Some publications have argued that there is an underrepresentation of asexual and aromantic people in media[28] and in research,[29] and that they are often misunderstood.[30] Aromantic people often face stigma and are stereotyped with labels such as being afraid of intimacy, heartless, or deluded.[25][31] Amatonormativity, a concept that elevates romantic relationships over non-romantic relationships, has been said to be damaging to aromantics.[32] Online communities of people who identify as aromantic and asexual are growing to combat misrepresentations about their romantic attractions. [33]

The antonym of aromanticism is alloromanticism, the state of experiencing romantic love or romantic attraction to others, while such a person is called an alloromantic.[34] An informal term for an aromantic person is aro.[25] The letter "A" in the expanded LGBT acronym LGBTQIA+ stands for asexual, aromantic and agender.[35][36][37]


  1. Crethar, H. C. & Vargas, L. A. (2007). Multicultural intricacies in professional counseling. In J. Gregoire & C. Jungers (Eds.), The counselor’s companion: What every beginning counselor needs to know. Mahwah, NJ: Lawrence Erlbaum. ISBN 0-8058-5684-6 Search this book on Logo.png.. p.61.
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  6. Hammack, P. L., Frost, D. M., & Hughes, S. D. (2019). Queer Intimacies: A New Paradigm for the Study of Relationship Diversity. Journal of Sex Research, 56(4/5), 556–592.
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  10. Savin-Williams, Ritch C.; Vrangalova, Zhana (2013). "Mostly heterosexual as a distinct sexual orientation group: A systematic review of the empirical evidence". Developmental Review. 33 (1): 58–88. doi:10.1016/j.dr.2013.01.001. ISSN 0273-2297.
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  14. Lund, Emily M.; Thomas, Katie B.; Sias, Christina M.; Bradley, April R. (2016-10-01). "Examining Concordant and Discordant Sexual and Romantic Attraction in American Adults: Implications for Counselors". Journal of LGBT Issues in Counseling. 10 (4): 211–226. doi:10.1080/15538605.2016.1233840. ISSN 1553-8605. Unknown parameter |s2cid= ignored (help)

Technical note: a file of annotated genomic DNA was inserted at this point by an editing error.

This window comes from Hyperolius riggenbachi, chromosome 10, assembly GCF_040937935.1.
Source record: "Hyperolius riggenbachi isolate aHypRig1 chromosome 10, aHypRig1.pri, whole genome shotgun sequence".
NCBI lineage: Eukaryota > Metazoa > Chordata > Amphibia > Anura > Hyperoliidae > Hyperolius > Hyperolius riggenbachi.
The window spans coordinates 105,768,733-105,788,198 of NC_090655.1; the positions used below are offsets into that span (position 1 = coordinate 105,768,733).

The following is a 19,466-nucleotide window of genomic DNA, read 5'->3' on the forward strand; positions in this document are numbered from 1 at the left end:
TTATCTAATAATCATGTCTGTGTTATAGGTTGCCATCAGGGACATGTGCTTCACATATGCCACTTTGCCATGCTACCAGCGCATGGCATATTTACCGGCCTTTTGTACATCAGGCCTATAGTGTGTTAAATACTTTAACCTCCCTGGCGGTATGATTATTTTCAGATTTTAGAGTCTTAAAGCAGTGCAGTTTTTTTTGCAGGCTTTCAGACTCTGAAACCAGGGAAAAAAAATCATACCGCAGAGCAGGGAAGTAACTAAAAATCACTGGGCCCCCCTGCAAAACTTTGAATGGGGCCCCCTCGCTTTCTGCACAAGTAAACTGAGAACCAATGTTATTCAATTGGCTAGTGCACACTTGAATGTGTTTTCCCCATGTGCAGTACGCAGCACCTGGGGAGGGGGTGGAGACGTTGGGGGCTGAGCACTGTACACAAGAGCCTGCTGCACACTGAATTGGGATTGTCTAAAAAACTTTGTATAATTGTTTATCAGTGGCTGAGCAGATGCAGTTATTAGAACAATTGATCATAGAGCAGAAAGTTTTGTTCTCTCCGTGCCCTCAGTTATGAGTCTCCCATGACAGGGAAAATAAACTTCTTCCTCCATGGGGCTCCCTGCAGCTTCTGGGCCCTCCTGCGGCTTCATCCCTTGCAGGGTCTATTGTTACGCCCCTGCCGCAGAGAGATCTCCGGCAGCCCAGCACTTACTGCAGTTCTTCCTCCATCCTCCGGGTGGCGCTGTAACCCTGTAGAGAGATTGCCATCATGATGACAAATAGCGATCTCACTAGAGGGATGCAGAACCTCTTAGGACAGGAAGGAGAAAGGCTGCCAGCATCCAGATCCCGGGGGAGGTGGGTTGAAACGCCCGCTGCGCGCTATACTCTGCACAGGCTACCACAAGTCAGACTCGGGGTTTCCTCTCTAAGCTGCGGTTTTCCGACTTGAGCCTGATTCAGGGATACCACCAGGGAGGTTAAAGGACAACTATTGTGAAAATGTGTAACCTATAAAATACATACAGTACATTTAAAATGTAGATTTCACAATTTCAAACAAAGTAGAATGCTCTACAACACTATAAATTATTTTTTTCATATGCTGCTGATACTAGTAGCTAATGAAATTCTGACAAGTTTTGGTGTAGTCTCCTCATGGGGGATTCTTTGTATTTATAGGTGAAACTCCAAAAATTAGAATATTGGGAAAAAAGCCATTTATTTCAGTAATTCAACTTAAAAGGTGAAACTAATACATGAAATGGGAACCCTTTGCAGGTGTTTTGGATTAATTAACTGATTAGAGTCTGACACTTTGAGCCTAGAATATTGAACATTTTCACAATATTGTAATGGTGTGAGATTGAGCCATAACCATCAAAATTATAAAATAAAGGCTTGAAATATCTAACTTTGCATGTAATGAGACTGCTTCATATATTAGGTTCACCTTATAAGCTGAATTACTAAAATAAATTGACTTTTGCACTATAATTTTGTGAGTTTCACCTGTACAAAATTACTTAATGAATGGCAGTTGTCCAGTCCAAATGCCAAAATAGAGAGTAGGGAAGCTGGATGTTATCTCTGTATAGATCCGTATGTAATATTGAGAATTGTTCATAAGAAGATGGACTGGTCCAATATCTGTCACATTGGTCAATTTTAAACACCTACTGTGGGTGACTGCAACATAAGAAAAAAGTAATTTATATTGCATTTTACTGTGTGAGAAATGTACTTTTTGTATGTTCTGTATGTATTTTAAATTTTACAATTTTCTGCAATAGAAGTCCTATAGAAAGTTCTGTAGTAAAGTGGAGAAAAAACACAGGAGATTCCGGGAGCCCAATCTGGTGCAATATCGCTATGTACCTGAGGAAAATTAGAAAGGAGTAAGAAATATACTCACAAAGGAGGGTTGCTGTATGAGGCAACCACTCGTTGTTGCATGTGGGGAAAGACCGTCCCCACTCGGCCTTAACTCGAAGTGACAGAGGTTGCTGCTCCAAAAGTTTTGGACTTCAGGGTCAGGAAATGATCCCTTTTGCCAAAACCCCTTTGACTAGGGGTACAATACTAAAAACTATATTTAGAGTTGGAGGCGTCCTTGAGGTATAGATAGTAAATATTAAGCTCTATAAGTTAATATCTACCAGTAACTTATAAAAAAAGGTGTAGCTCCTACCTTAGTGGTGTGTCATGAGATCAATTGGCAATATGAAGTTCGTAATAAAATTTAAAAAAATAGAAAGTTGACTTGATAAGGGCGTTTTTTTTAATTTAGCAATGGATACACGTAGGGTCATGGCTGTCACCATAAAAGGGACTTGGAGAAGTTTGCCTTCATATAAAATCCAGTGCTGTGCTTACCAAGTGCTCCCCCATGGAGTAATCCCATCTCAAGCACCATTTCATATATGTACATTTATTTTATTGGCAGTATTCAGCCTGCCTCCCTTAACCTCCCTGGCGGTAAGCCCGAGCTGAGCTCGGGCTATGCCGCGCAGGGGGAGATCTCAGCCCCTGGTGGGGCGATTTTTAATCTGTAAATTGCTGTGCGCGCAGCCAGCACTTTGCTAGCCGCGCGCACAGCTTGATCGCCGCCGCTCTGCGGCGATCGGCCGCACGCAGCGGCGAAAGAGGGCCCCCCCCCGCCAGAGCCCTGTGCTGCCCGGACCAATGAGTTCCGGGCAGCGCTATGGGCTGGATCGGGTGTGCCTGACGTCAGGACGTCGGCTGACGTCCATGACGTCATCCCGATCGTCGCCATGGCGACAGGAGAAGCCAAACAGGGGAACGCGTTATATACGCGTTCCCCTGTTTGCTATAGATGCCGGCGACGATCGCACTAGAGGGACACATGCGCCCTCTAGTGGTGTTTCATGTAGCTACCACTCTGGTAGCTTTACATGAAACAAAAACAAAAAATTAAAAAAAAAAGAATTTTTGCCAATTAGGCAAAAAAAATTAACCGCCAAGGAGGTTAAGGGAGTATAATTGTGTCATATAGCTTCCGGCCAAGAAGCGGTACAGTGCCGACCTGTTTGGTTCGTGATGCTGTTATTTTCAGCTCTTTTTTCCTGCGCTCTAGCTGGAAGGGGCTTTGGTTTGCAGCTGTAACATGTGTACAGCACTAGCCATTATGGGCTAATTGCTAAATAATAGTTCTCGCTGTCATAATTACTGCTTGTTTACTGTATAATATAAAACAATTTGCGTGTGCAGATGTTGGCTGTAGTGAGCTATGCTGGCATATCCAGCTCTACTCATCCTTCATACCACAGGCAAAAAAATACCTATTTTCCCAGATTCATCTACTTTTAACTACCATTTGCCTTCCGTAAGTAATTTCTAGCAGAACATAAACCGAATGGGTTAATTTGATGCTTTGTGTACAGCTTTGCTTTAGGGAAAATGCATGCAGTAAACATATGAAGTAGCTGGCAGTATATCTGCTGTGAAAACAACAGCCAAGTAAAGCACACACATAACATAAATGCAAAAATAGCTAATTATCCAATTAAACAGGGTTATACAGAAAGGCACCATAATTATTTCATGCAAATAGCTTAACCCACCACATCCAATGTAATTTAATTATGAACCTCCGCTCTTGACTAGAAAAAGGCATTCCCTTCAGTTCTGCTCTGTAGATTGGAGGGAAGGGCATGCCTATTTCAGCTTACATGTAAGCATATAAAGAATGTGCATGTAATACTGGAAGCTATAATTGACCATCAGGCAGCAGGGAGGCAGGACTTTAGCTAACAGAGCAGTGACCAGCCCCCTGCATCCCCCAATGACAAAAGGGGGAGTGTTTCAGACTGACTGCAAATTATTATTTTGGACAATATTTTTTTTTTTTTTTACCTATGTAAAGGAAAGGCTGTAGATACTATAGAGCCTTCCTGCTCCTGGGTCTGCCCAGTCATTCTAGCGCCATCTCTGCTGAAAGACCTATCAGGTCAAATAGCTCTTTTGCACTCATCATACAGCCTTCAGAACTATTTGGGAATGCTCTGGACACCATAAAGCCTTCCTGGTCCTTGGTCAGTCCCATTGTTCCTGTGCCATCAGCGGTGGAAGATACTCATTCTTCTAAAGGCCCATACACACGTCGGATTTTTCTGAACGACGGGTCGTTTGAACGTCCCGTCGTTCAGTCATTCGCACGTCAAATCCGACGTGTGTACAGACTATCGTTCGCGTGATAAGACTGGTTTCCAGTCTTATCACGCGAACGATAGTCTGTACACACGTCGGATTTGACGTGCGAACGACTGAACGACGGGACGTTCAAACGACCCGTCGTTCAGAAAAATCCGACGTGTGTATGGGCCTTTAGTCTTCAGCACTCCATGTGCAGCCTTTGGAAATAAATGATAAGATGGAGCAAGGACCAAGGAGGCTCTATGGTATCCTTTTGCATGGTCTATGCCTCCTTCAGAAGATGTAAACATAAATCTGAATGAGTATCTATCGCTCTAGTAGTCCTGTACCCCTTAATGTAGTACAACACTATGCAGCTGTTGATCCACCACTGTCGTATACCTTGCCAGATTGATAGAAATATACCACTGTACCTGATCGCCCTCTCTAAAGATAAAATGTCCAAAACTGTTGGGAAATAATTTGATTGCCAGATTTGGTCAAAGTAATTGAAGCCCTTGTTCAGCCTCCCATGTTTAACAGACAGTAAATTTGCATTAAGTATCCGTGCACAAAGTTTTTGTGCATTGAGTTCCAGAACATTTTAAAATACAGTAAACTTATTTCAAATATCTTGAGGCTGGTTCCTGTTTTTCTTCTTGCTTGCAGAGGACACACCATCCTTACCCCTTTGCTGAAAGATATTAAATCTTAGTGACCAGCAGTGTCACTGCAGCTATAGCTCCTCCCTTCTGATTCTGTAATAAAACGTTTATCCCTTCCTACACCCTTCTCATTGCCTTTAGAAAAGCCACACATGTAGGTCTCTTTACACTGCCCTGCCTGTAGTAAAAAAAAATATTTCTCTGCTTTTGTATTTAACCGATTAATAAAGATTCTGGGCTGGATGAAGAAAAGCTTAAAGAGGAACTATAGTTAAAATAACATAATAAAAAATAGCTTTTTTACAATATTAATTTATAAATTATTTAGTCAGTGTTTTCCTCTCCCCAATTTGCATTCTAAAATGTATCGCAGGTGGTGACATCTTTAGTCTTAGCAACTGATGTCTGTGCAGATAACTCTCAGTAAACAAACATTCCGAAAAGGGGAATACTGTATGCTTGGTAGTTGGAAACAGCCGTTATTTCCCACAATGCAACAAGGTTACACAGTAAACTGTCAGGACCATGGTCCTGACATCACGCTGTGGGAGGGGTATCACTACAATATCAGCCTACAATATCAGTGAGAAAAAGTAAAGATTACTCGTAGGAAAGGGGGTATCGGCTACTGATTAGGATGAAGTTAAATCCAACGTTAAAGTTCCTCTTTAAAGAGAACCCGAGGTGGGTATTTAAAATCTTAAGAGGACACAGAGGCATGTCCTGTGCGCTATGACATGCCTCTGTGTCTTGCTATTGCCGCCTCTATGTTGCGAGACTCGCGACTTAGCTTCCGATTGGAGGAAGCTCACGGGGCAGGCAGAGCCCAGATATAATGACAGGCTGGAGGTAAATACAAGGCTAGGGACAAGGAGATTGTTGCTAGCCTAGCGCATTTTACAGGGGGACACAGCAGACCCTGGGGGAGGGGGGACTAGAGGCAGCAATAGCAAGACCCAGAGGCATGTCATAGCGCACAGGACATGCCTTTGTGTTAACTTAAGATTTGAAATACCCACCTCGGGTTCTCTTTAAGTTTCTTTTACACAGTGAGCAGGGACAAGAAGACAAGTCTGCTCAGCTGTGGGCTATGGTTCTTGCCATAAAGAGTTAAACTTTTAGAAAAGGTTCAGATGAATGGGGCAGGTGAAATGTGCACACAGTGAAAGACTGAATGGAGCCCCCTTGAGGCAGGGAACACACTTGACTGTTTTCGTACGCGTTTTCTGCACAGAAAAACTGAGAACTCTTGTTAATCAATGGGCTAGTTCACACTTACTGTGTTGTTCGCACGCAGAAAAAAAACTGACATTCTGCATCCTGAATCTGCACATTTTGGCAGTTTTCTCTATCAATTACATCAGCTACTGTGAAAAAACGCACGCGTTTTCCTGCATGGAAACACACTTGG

15. Weinrich, James D.; Klein, Fritz; McCutchan, J. Allen; Grant, Igor; Group, The HNRC (2014-07-03). "Cluster Analysis of the Klein Sexual Orientation Grid in Clinical and Nonclinical Samples: When Bisexuality Is Not Bisexuality". Journal of Bisexuality. 14 (3–4): 349–372. doi:10.1080/15299716.2014.938398. ISSN 1529-9716. PMC 4267693. PMID 25530727.
  16. Hammack, Phillip L.; Frost, David M.; Hughes, Sam D.; Grant, I.; the HNRC Group (2019), "Queer Intimacies: A New Paradigm for the Study of Relationship Diversity", The Journal of Sex Research, 56 (4–5): 556–592, doi:10.1080/00224499.2018.1531281, PMC 4267693, PMID 25530727
  17. Antonsen, A. N., Zdaniuk, B., Yule, M., & Brotto, L. A. (2020). Ace and Aro: Understanding Differences in Romantic Attractions Among Persons Identifying as Asexual. Archives of Sexual Behavior, 49(5), 1615–1630. doi:10.1007/s10508-019-01600-1
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  23. Julie Sondra Decker (13 October 2015). The Invisible Orientation: An Introduction to Asexuality Next Generation Indie Book Awards Winner in LGBT. Skyhorse Publishing. pp. 44–. ISBN 978-1-5107-0064-2. Search this book on Logo.png
  24. Dedeker Winston (7 February 2017). The Smart Girl's Guide to Polyamory: Everything You Need to Know About Open Relationships, Non-Monogamy, and Alternative Love. Skyhorse Publishing. pp. 113–. ISBN 978-1-5107-1209-6. Search this book on Logo.png
  25. 25.0 25.1 25.2 Josh Salisbury. "Meet the aromantics: 'I'm not cold – I just don't have any romantic feelings' | Life and style". The Guardian. Retrieved 2018-04-15.
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  34. Micomonaco, Mikayla (June 28, 2017). "I'm Tired Of My Queer Identity Being Ignored & Erased On TV". Bustle. Retrieved 2018-04-15.
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  37. Finamore, Emma (2018-04-16). "What does LGBTQIA stand for? The inclusive term which includes questioning, intersex and asexual and allied people". PinkNews. Retrieved 2019-08-04.

Further reading[edit]